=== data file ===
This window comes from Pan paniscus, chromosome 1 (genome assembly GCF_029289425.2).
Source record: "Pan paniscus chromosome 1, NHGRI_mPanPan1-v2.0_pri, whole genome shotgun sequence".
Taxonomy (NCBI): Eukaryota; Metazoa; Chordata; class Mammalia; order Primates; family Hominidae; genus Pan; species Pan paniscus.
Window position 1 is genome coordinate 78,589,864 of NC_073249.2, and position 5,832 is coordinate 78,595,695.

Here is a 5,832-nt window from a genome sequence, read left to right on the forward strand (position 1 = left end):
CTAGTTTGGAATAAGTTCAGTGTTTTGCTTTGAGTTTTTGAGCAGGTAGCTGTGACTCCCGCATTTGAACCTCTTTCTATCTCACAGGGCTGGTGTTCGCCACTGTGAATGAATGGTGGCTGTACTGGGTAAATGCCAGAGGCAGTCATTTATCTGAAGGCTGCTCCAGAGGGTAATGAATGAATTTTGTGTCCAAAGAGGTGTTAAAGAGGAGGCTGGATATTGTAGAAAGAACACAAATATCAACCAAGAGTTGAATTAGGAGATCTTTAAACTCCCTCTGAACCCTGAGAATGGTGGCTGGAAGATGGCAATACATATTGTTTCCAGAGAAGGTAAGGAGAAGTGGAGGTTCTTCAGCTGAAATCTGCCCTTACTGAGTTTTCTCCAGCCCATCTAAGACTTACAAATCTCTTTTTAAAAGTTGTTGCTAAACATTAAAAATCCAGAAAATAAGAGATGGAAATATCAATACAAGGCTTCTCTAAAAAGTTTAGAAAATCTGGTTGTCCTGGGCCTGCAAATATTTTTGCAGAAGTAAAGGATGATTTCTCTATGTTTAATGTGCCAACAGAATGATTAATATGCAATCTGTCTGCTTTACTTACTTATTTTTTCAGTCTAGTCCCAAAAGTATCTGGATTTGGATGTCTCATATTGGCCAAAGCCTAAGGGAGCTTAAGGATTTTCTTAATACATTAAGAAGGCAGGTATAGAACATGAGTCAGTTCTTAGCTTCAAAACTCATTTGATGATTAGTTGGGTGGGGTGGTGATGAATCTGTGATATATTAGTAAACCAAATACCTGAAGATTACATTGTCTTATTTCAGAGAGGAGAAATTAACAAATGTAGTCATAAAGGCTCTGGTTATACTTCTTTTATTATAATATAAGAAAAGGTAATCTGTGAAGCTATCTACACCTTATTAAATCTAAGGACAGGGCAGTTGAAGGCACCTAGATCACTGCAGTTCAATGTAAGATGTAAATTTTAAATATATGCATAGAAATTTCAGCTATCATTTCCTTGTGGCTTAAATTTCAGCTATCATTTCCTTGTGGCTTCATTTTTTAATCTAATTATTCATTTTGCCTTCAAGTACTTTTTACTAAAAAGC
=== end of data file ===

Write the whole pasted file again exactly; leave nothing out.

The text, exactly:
This window comes from Pan paniscus, chromosome 1 (genome assembly GCF_029289425.2).
Source record: "Pan paniscus chromosome 1, NHGRI_mPanPan1-v2.0_pri, whole genome shotgun sequence".
Taxonomy (NCBI): Eukaryota; Metazoa; Chordata; class Mammalia; order Primates; family Hominidae; genus Pan; species Pan paniscus.
Window position 1 is genome coordinate 78,589,864 of NC_073249.2, and position 5,832 is coordinate 78,595,695.

Here is a 5,832-nt window from a genome sequence, read left to right on the forward strand (position 1 = left end):
CTAGTTTGGAATAAGTTCAGTGTTTTGCTTTGAGTTTTTGAGCAGGTAGCTGTGACTCCCGCATTTGAACCTCTTTCTATCTCACAGGGCTGGTGTTCGCCACTGTGAATGAATGGTGGCTGTACTGGGTAAATGCCAGAGGCAGTCATTTATCTGAAGGCTGCTCCAGAGGGTAATGAATGAATTTTGTGTCCAAAGAGGTGTTAAAGAGGAGGCTGGATATTGTAGAAAGAACACAAATATCAACCAAGAGTTGAATTAGGAGATCTTTAAACTCCCTCTGAACCCTGAGAATGGTGGCTGGAAGATGGCAATACATATTGTTTCCAGAGAAGGTAAGGAGAAGTGGAGGTTCTTCAGCTGAAATCTGCCCTTACTGAGTTTTCTCCAGCCCATCTAAGACTTACAAATCTCTTTTTAAAAGTTGTTGCTAAACATTAAAAATCCAGAAAATAAGAGATGGAAATATCAATACAAGGCTTCTCTAAAAAGTTTAGAAAATCTGGTTGTCCTGGGCCTGCAAATATTTTTGCAGAAGTAAAGGATGATTTCTCTATGTTTAATGTGCCAACAGAATGATTAATATGCAATCTGTCTGCTTTACTTACTTATTTTTTCAGTCTAGTCCCAAAAGTATCTGGATTTGGATGTCTCATATTGGCCAAAGCCTAAGGGAGCTTAAGGATTTTCTTAATACATTAAGAAGGCAGGTATAGAACATGAGTCAGTTCTTAGCTTCAAAACTCATTTGATGATTAGTTGGGTGGGGTGGTGATGAATCTGTGATATATTAGTAAACCAAATACCTGAAGATTACATTGTCTTATTTCAGAGAGGAGAAATTAACAAATGTAGTCATAAAGGCTCTGGTTATACTTCTTTTATTATAATATAAGAAAAGGTAATCTGTGAAGCTATCTACACCTTATTAAATCTAAGGACAGGGCAGTTGAAGGCACCTAGATCACTGCAGTTCAATGTAAGATGTAAATTTTAAATATATGCATAGAAATTTCAGCTATCATTTCCTTGTGGCTTAAATTTCAGCTATCATTTCCTTGTGGCTTCATTTTTTAATCTAATTATTCATTTTGCCTTCAAGTACTTTTTACTAAAAAGC